Human rights monitors say at least two people dead in protests in Sudan

At least a dozen people died in the country’s capital on Tuesday as tens of thousands of demonstrators demanded the regime’s ouster.

A crowd of thousands of people in Khartoum poured into the streets after authorities lifted a security crackdown that had left at least two people dead earlier in the day.

The organizers, who had earlier called for a peaceful demonstration, made a dramatic switch to violent tactics, firing gunshots and lobbing Molotov cocktails and paving stones at police in central Khartoum, witnesses said. Police responded with tear gas and live ammunition. In some instances, the water cannons smashed the windows of buses in the immediate vicinity of the demonstrators.

Activists reported that the casualties were mainly from the use of tear gas or rubber bullets.

Medics at three separate hospitals said at least six protesters had been killed and more than 130 injured.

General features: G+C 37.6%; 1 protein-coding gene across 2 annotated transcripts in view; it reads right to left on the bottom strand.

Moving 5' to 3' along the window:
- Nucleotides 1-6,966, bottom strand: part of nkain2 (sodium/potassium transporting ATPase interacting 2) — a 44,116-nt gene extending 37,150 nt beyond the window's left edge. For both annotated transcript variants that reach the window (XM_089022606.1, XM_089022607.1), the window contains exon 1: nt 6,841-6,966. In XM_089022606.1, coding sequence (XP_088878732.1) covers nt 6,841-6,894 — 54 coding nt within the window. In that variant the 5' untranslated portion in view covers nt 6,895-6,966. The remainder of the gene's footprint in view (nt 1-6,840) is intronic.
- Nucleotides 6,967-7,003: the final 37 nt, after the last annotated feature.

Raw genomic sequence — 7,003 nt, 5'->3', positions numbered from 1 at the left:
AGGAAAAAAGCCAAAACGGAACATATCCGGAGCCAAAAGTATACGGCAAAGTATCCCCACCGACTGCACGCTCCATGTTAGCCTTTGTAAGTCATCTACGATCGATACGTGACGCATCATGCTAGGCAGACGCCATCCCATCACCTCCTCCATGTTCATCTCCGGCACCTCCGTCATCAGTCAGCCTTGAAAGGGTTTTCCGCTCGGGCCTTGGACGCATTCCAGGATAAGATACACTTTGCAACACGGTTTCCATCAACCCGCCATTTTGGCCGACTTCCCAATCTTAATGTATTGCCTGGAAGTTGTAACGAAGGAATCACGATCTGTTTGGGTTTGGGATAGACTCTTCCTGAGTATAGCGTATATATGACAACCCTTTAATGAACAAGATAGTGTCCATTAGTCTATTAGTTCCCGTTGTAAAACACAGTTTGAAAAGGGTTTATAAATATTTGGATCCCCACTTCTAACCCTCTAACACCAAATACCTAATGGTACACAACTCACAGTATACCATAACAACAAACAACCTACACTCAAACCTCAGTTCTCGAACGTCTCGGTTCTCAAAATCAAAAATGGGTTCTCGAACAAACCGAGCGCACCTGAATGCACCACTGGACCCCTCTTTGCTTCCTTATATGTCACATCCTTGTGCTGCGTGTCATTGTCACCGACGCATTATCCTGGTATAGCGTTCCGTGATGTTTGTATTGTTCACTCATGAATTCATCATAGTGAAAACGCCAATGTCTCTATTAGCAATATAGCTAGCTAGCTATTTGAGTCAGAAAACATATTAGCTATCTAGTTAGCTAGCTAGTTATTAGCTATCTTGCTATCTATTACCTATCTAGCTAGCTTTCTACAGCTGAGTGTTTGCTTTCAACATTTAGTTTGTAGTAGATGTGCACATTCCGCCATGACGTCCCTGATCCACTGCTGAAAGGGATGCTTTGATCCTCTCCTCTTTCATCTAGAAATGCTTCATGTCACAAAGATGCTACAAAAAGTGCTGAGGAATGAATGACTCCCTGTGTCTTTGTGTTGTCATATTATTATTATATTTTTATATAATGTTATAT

After initially dismissing the demonstrations, the government of President Omar al-Bashir has recently softened its tone, and acknowledged the protesters’ grievances over a 2015 peace deal with rebels, which some see as an excuse for the regime to retain power. But government officials say the regime is firmly in control of security and its own security forces.

The opposition groups from which President Omar al-Bashir got his mandate in 1989 have now said they would cooperate with the government in seeking the resignation of the military and political leaders of Bashir’s ruling National Congress Party, a concession that could help the movement to gain legitimacy.

But many activists are sceptical, arguing that it will be difficult to force Bashir from power.

The protests were the most significant to break out against the regime in almost two decades.

Read the full story at the Guardian.


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